It’s annual personnel review season here at the church. and this year we’re using a new narrative template for these things. I like it a lot. Here’s one of the questions:
Are there particular skills or areas of professional development you would like to undertake during the coming year?
Yes. Yes there are.
I want to get better at leading change . I want to learn strategies for forming self-learning groups. And some other stuff.
I want to get better.
What about you? 12 months from now, what do you want to be better at?
People play recreation league softball for different reasons. Some are there to play a game they love and get better at it. Some want the competition. Others need the physical activity. Still others do it for the regular social interaction. The community softball league is a durable institution because people want to do it for lots of different reasons ranging from the competitive and athletic to the social.
Some teams are young, brash, and win a lot. Others are slow and laid back, and they don’t win as much. They don’t care as much either. The fiery competitor will be frustrated on the laid back team, and the team won’t take well to her. Same is true of the duffer on the team of hot shots.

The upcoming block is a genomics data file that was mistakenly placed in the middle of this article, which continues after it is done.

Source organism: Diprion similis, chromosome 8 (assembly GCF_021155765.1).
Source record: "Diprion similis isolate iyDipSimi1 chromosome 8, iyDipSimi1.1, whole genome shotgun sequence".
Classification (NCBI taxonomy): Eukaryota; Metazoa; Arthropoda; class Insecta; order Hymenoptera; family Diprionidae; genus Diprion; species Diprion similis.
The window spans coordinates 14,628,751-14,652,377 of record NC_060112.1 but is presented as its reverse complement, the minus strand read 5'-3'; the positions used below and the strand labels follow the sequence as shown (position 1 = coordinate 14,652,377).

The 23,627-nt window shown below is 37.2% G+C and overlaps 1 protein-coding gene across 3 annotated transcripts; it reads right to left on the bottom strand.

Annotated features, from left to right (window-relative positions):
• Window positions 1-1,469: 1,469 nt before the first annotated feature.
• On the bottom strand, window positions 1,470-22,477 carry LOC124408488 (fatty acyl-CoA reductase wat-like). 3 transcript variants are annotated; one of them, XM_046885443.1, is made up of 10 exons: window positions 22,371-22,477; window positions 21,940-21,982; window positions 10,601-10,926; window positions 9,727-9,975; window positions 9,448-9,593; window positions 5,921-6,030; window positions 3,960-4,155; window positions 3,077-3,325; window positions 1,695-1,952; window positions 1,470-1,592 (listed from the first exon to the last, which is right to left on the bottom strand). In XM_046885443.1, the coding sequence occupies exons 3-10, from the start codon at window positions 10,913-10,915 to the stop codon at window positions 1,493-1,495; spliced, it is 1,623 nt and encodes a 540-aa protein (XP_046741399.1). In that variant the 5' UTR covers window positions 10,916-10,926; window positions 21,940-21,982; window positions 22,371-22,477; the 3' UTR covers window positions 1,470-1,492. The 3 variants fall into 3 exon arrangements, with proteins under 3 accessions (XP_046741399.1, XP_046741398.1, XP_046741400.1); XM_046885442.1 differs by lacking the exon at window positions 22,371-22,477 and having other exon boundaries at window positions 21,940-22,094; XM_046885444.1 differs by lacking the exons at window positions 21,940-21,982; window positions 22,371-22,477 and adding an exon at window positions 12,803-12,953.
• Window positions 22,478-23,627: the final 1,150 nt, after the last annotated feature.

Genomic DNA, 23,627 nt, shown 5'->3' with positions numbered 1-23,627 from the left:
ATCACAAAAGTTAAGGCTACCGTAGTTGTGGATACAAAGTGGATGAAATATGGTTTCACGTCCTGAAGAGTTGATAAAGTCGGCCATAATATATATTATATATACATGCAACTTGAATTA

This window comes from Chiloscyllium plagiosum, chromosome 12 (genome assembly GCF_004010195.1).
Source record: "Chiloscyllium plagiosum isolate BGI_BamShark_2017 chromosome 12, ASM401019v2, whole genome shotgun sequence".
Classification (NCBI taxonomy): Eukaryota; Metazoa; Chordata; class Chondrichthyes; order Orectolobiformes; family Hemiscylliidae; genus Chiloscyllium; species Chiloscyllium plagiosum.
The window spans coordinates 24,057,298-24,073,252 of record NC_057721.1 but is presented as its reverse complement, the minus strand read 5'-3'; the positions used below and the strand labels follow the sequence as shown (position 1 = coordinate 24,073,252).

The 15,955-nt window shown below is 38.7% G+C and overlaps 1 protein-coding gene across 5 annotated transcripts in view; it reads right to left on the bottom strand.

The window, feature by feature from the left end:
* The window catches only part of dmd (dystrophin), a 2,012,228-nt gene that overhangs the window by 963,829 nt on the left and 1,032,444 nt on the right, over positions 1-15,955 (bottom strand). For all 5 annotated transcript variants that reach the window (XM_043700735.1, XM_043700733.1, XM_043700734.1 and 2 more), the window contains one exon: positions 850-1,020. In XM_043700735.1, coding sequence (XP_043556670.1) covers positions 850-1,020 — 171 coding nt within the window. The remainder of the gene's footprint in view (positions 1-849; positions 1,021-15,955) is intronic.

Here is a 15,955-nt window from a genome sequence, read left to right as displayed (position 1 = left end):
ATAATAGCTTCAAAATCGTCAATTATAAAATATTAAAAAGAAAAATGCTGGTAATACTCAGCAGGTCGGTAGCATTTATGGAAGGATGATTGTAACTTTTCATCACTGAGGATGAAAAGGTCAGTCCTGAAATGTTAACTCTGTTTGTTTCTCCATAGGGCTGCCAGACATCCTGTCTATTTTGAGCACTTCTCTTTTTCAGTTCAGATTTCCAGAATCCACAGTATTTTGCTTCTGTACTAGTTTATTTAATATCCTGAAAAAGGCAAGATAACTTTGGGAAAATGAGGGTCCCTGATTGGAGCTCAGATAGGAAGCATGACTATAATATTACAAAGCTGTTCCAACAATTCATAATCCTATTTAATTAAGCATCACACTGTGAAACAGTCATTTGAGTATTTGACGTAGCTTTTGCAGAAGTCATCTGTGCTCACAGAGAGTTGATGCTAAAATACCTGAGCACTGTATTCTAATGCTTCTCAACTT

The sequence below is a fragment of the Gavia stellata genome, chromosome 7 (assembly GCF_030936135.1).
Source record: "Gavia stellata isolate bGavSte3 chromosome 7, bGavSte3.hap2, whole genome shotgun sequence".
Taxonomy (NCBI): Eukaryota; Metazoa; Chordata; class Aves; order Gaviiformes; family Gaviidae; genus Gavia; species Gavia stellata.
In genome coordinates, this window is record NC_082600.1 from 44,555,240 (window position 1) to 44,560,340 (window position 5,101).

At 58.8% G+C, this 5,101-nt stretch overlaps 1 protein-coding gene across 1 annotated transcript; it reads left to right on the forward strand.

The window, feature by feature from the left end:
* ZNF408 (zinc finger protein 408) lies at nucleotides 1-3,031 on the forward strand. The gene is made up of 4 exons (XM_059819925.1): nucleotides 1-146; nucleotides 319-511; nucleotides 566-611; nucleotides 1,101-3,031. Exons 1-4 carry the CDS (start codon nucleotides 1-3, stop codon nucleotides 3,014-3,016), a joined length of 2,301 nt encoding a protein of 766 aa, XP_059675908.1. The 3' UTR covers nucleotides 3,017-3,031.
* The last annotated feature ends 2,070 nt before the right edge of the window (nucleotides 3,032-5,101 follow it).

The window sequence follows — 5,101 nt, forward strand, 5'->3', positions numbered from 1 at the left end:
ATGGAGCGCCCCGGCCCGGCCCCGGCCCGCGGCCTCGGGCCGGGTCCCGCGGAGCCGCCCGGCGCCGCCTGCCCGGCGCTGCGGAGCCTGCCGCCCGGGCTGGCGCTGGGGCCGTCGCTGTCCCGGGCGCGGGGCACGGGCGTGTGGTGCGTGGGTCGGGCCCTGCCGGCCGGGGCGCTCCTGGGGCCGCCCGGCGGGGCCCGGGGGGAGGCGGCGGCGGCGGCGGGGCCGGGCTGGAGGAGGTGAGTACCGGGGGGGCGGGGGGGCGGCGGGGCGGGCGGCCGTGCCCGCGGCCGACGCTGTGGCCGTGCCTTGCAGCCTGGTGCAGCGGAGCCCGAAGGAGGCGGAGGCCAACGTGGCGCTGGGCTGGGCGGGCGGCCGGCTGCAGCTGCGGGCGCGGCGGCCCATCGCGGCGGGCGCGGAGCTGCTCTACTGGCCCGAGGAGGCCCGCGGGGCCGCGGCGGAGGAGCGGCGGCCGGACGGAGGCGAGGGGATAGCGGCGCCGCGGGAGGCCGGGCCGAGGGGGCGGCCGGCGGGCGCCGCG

Of course this makes me think about church. There’s a line of thinking that churches need simple expressions of themselves that everyone can rally around, things like, “Bible-based” or “Inclusive” or “Missional.” That seems to me to make a team out of church, rather than a league.
Which is better?
Susan Cain says there’s no correlation between the best talker and the best ideas.
I’ll stop talking now.
“Break our hearts Holy God by the reality that faces so many of your people. Let the scales fall from our eyes so that we may see how our own choices and passive acceptance contribute to unrest and injustice.”
That’s part of a prayer I used in church Sunday. It was offered by some of the leadership of my denomination following a week of war, refugees, and a downed airplane. Use was strictly voluntary. I scanned it briefly and decided it would be helpful.
Only I didn’t scan it close enough. Because where the congregation heard me pray “our own choices and passive acceptance contribute to unrest . . . ” what the prayer actually said was “our own choices and passive acceptance of U.S. policy contribute to unrest . . . ” I didn’t see those three words until the I was standing in the pulpit leading the prayer.
And I choked.
Moments like that reveal your instincts. You default to your training. My instincts and training are to avoid politicking in the pulpit.
It would be one thing if I’d reckoned with it earlier and stuck through “of U.S. policy” in a conscious decision to omit it. I didn’t. I saw it there on the page charging me like an angry buck, and I dodged it.
After the service I confided in a colleague about it in a text message. She replied, “Don’t worry. Jesus died on the cross so you don’t have to afflict the comfortable.”
It’s much more likely that you’ll choke if you’re not prepared.
I read this book about two years into my pastoral career. It has had a lasting impact on the way I preach.